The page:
Another example program created was a fuzzy line follower (Appendix I). This program uses similar algorithms to the object avoider program. Two photo reflective sensors are mounted on the front of the MIRC for detecting lines. Different types and colours of lines were tried and the relevant programs created for them, but it was found that slow polling of the sensors would only allow for gently bending lines to be followed. If a faster computer was available, sensor data could be captured faster and therefore sharper bends could be followed.

To demonstrate fuzzy learning, a program was created that simulated evolution. (see A.I.) The program creates a type of predator and prey environment where one species hunts another for food. The prey are just simple circles which move around randomly on the computer screen. Each one has its own set of parameters which define how fast it moves and how erratically it behaves. The predators are the evolving species which eat the prey, move around and breed. Each one has its own unique set of variables which governs behaviour. This is their simulated DNA. When the program starts several prey are generated and one just predator. The ‘DNA’ for this initial predator is randomly generated. It is attracted to the prey so it chases them until it is close enough to eat. Once the predator has eaten enough food it will make a copy of its self but with some slight mutations in its ‘DNA’. The mutations may have positive or negative effects, such as being able to survive longer without food, or becoming less agile. At first the majority of predators will group together, but by the time several generations have lived and died, distinct groups can be seen. Using this method, a robot could be the predator, and the prey could be its charging station or tasks it meant to perform.


The resultant MIRC combined with a laptop appears in presentation as a robot. It has achieved its original objective of mobilisation of which can perform a range of simple tasks determined by the software used. Whilst the project has achieved its aims, there is limitless capacity to develop further to reach its full potential. With funding and further experimentation this humble foundation could prove a stepping stone to real functional usage of this type of technology. The production of an advanced MIRC is possible at a reasonable cost with mass production and as such could impact on everyday life. 
Currently there is no main program or OS. Eventually it will be a mainly fuzzy controlled system. It appears rather pointless trying to create a precise, accurate system as it would cost large amounts of money and time to make it work. The intended outcome is to create a kind of fuzzy logic based cyber pet. This would mean that a MIRC based robot would act more like an animal than a sophisticated machine. Learning algorithms could enable you to teach it tricks just like you do with a dog, rewarding good behaviour and punishing it if it does something wrong. 
Throughout this project a great deal of knowledge has been gained in various areas of cybernetics, and a significant project achievement has been reached. Images of the competed MIRC are available on the attached CD. The MIRC created for this project will continue to provide learning opportunities as it continues to develop and improve. A point to stress is how difficult turning theory into practice actually is. Testing very often showed unexpected results. A lot of time can be used getting things to work the way they were intended to, and very often a compromise is necessary.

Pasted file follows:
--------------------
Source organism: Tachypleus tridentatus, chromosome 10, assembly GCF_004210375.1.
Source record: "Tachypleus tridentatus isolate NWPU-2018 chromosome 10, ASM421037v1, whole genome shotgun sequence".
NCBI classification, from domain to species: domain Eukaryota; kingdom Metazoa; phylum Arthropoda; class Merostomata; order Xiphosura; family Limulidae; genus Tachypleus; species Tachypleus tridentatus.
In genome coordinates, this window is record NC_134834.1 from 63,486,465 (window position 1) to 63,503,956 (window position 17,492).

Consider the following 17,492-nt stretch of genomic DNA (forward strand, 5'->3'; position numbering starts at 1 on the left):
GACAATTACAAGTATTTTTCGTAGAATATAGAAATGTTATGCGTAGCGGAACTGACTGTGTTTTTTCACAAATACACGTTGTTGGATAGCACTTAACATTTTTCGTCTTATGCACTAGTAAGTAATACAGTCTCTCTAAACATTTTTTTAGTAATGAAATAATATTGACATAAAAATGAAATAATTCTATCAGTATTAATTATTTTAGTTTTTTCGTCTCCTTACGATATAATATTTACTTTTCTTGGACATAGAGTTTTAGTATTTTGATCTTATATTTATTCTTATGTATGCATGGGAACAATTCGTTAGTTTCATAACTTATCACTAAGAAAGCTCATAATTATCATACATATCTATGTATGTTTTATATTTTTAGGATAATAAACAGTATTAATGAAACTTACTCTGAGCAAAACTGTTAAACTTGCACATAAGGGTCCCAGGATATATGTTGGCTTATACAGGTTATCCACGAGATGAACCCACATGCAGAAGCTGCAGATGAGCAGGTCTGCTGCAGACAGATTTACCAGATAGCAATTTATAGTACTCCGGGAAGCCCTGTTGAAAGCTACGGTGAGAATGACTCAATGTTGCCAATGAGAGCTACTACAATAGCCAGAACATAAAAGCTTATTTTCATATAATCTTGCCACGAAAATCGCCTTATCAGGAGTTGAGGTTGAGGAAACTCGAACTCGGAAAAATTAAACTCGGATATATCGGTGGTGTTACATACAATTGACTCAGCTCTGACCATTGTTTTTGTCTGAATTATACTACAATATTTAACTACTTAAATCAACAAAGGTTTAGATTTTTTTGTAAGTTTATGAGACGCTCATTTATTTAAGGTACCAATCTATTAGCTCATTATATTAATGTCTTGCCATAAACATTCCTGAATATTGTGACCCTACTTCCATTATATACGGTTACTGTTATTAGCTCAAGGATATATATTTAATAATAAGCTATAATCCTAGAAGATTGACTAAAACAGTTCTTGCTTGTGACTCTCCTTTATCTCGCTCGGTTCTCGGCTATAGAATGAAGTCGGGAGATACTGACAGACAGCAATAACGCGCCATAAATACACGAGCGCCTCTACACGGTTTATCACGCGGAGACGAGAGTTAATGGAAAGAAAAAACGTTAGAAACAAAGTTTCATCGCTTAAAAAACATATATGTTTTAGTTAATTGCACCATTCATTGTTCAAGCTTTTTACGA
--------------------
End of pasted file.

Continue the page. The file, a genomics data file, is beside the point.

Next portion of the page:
Further Work

There is much more work that can be carried out on this project: – Once the oddometry is working effectively, a charging station for the robot could be built to locate when in need of recharging. Armed with a modern laptop, the next step will be to incorporate the webcam and wireless networking. With image processing a robot could recognise objects, rooms or even faces. Another thing to add is a robot arm. There are already robot arms available for purchase that can plug into a USB port, although a custom design may prove more effective. Eventually the entire MIRC will be connectable to a laptop by one single USB cable as this would make connection simple. Also a USB hub could be built in to the MIRC for simple addition of hardware such as robot arms or a barcode reader.

The ability of modern computers to connect to wireless networks is an important factor to the potential success of the MIRC. Being connected to the internet not only gives the MIRC access to large amounts of data. It also means that it could be connected to other networks such as mobile telephone networks. This opens the doors for a whole new interactive system. A person wishing to make a MIRC based security robot could monitor it from anywhere. Data and images could be sent to a multimedia telephone or instructions sent back to it. The most popular use of this is expected to be web conferencing. A person could use the MIRC like a remote avatar, allowing them to ‘step inside’ it and drive it around.

Laptop controlled MIRCs could be networked together, enabling them to work as a team to complete the same objective. This could even be done with the robots in different parts of the world. Groups of robots could be simultaneously controlled by a single user. Using the fuzzy style of programming described earlier, several robots could share all their sensor data and process it between them. This could act like a shared ‘conciseness’ making each individual robot more like a single part of one machine, rather than individual robots communicating and working as a team.

This article is a short version taken from the main project report.
To see the full documentation for Project MIRC, click here.

THere is a new version of this project using moder electronics and software. See the DIY Robot II